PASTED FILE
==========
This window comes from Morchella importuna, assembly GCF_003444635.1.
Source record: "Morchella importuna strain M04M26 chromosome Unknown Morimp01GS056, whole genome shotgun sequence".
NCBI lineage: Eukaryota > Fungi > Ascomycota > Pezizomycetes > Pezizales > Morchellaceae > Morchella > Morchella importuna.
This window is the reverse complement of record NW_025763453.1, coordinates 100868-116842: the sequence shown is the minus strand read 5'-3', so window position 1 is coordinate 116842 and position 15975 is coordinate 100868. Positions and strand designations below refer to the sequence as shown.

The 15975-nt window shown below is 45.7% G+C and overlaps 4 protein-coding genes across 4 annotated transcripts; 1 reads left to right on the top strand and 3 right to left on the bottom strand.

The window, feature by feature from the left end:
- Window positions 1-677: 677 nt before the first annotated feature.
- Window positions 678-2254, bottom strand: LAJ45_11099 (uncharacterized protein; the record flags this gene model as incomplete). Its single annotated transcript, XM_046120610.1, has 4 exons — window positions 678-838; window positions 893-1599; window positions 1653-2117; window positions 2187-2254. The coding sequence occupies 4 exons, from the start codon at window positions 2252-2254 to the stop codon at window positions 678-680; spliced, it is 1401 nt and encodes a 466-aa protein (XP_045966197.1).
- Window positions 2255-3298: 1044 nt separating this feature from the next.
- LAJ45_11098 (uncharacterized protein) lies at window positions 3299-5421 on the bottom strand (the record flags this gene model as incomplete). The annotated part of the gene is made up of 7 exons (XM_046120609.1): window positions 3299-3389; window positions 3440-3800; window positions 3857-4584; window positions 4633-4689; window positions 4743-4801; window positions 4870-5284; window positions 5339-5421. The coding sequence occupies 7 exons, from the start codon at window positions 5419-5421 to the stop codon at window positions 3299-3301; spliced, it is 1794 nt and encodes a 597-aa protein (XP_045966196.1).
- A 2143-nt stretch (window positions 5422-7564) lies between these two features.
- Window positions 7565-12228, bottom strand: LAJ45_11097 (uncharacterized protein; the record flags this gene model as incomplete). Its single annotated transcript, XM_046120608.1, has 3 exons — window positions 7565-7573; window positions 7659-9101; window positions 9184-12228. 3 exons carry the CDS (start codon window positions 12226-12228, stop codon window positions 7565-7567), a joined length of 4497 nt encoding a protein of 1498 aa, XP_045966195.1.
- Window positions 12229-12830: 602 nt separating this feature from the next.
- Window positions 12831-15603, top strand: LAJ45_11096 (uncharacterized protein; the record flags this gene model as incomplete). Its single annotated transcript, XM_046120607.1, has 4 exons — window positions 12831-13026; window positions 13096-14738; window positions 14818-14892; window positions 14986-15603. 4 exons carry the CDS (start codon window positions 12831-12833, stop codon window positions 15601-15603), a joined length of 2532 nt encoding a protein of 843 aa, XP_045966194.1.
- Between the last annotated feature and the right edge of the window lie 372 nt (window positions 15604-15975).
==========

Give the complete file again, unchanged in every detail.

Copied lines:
This window comes from Morchella importuna, assembly GCF_003444635.1.
Source record: "Morchella importuna strain M04M26 chromosome Unknown Morimp01GS056, whole genome shotgun sequence".
NCBI lineage: Eukaryota > Fungi > Ascomycota > Pezizomycetes > Pezizales > Morchellaceae > Morchella > Morchella importuna.
This window is the reverse complement of record NW_025763453.1, coordinates 100868-116842: the sequence shown is the minus strand read 5'-3', so window position 1 is coordinate 116842 and position 15975 is coordinate 100868. Positions and strand designations below refer to the sequence as shown.

The 15975-nt window shown below is 45.7% G+C and overlaps 4 protein-coding genes across 4 annotated transcripts; 1 reads left to right on the top strand and 3 right to left on the bottom strand.

The window, feature by feature from the left end:
- Window positions 1-677: 677 nt before the first annotated feature.
- Window positions 678-2254, bottom strand: LAJ45_11099 (uncharacterized protein; the record flags this gene model as incomplete). Its single annotated transcript, XM_046120610.1, has 4 exons — window positions 678-838; window positions 893-1599; window positions 1653-2117; window positions 2187-2254. The coding sequence occupies 4 exons, from the start codon at window positions 2252-2254 to the stop codon at window positions 678-680; spliced, it is 1401 nt and encodes a 466-aa protein (XP_045966197.1).
- Window positions 2255-3298: 1044 nt separating this feature from the next.
- LAJ45_11098 (uncharacterized protein) lies at window positions 3299-5421 on the bottom strand (the record flags this gene model as incomplete). The annotated part of the gene is made up of 7 exons (XM_046120609.1): window positions 3299-3389; window positions 3440-3800; window positions 3857-4584; window positions 4633-4689; window positions 4743-4801; window positions 4870-5284; window positions 5339-5421. The coding sequence occupies 7 exons, from the start codon at window positions 5419-5421 to the stop codon at window positions 3299-3301; spliced, it is 1794 nt and encodes a 597-aa protein (XP_045966196.1).
- A 2143-nt stretch (window positions 5422-7564) lies between these two features.
- Window positions 7565-12228, bottom strand: LAJ45_11097 (uncharacterized protein; the record flags this gene model as incomplete). Its single annotated transcript, XM_046120608.1, has 3 exons — window positions 7565-7573; window positions 7659-9101; window positions 9184-12228. 3 exons carry the CDS (start codon window positions 12226-12228, stop codon window positions 7565-7567), a joined length of 4497 nt encoding a protein of 1498 aa, XP_045966195.1.
- Window positions 12229-12830: 602 nt separating this feature from the next.
- Window positions 12831-15603, top strand: LAJ45_11096 (uncharacterized protein; the record flags this gene model as incomplete). Its single annotated transcript, XM_046120607.1, has 4 exons — window positions 12831-13026; window positions 13096-14738; window positions 14818-14892; window positions 14986-15603. 4 exons carry the CDS (start codon window positions 12831-12833, stop codon window positions 15601-15603), a joined length of 2532 nt encoding a protein of 843 aa, XP_045966194.1.
- Between the last annotated feature and the right edge of the window lie 372 nt (window positions 15604-15975).